Becoming the best coach that you can be is a lifelong journey and we believe that coaches should be encouraged to continue their work as football has a huge impact on our society and the world that we live in. If you are passionate about coaching, helping create opportunities for players and improving your local community – take a look at the We Make Footballers franchising opportunity.

Why experience matters in football coaching

Experience is a word that is bandied about all the time when it comes to football managerial and coaching roles, especially at the higher reaches of the game.

Not having enough managerial or coaching experience can often be a difficult obstacle for new coaches to overcome in football when trying to launch a career or go full-time in football.

Why is coaching experience in football so important? Here are five reasons.

Experience gives a coach professional knowledge

Imagine if you had designs on being a scientist and straight out of school found yourself in a role in which you were expected to perform nuclear fusion. You wouldn’t have the knowledge nor the experience to do that, which could lead to disaster. That’s why those scientists trusted with such a task have spent time learning their craft – gaining the professional knowledge needed to carry out the job.

Now, nobody is saying that coaching football is as dangerous a task as fiddling with radioactive substances. But the best coaches will have professional knowledge behind them. This doesn’t mean that to be a good coach you need to have a background as a professional player, it means that you need to be committed to your craft. Completing coaching badges, volunteering, CPD events and getting involved in the game in any way that you can will build your professional knowledge and background.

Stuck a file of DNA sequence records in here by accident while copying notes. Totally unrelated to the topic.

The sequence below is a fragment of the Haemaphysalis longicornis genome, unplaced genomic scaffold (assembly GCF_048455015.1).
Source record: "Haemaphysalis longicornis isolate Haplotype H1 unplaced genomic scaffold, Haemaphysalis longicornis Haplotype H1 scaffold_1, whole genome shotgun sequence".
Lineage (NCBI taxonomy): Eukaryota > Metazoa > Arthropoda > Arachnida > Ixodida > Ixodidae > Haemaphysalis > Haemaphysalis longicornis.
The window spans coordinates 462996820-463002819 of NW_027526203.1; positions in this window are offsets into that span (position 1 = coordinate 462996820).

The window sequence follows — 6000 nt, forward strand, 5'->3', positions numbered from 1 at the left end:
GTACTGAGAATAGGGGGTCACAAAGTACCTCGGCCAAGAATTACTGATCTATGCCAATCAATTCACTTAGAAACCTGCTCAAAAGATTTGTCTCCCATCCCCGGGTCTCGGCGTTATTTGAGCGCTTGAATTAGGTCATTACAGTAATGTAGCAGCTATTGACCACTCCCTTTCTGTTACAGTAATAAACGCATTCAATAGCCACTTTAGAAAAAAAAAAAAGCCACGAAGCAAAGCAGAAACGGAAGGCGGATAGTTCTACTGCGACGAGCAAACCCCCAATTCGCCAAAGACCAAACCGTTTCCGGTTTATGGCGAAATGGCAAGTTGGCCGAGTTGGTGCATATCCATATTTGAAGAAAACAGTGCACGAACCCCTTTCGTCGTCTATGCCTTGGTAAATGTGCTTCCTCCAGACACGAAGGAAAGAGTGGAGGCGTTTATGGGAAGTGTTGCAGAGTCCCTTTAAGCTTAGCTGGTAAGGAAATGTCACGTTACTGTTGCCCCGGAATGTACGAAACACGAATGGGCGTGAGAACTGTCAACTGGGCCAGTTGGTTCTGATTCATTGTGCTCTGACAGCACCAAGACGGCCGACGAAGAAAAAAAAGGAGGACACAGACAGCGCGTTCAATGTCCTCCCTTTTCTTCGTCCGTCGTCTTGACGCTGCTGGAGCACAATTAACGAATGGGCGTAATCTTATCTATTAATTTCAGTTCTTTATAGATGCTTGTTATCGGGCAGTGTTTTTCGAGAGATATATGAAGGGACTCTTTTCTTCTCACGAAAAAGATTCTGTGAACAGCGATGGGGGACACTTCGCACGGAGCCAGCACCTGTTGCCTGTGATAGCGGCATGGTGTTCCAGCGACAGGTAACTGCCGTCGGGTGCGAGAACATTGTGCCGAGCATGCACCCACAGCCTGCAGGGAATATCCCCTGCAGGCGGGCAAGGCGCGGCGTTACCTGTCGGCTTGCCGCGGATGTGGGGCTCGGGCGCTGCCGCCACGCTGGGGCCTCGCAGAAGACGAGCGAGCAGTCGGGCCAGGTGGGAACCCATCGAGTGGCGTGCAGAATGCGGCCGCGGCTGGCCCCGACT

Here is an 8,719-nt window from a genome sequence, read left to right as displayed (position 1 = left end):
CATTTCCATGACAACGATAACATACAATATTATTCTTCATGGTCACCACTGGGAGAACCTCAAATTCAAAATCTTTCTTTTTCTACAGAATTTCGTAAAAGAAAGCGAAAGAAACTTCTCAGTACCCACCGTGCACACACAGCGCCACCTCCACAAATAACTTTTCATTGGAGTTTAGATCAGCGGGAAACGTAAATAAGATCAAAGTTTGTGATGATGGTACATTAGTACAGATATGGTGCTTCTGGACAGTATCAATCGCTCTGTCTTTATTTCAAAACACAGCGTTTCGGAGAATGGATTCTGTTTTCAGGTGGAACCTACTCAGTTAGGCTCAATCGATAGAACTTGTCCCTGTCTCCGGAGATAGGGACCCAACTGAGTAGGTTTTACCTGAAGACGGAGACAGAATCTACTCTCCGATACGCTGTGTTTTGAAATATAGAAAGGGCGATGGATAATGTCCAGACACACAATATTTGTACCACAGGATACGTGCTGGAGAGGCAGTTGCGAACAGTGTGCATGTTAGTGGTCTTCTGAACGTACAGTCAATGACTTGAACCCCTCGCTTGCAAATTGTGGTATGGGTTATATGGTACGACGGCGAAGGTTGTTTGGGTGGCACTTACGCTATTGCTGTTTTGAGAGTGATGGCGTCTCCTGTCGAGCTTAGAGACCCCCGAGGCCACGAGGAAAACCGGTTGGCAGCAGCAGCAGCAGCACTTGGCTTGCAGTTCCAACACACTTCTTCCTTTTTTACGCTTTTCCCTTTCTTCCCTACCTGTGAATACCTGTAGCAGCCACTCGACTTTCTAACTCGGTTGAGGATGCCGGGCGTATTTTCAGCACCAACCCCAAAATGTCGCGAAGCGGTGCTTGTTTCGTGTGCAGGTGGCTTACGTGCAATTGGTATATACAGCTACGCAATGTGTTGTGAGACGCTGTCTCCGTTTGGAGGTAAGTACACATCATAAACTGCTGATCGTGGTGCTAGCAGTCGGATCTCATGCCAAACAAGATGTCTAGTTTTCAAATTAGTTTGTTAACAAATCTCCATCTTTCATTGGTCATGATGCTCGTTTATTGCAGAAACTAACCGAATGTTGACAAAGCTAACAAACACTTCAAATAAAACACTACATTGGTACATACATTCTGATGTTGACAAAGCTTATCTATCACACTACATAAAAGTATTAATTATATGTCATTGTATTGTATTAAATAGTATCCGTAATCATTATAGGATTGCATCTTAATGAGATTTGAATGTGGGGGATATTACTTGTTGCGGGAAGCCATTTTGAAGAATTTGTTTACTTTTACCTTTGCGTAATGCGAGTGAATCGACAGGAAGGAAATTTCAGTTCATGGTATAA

Focused development can also be key to achieving your coaching goals, think about the age groups, level and environment that you want to coach in and build your experience around it.

You’ll know how to interact with players

Manuals are not enough to teach you is how to interact with your players, experience on the field is key to building this skillset. The greatest managers in the world are the greatest because they can coax the very best out of each and every one of their players and that comes from knowing which buttons to push.

You might have a player who excels when their confidence is boosted through praise and admiration. Alternatively, you may have one who is motivated more by being fired up to do better than they currently are. Carrot or stick? Choosing the right one can make all the difference.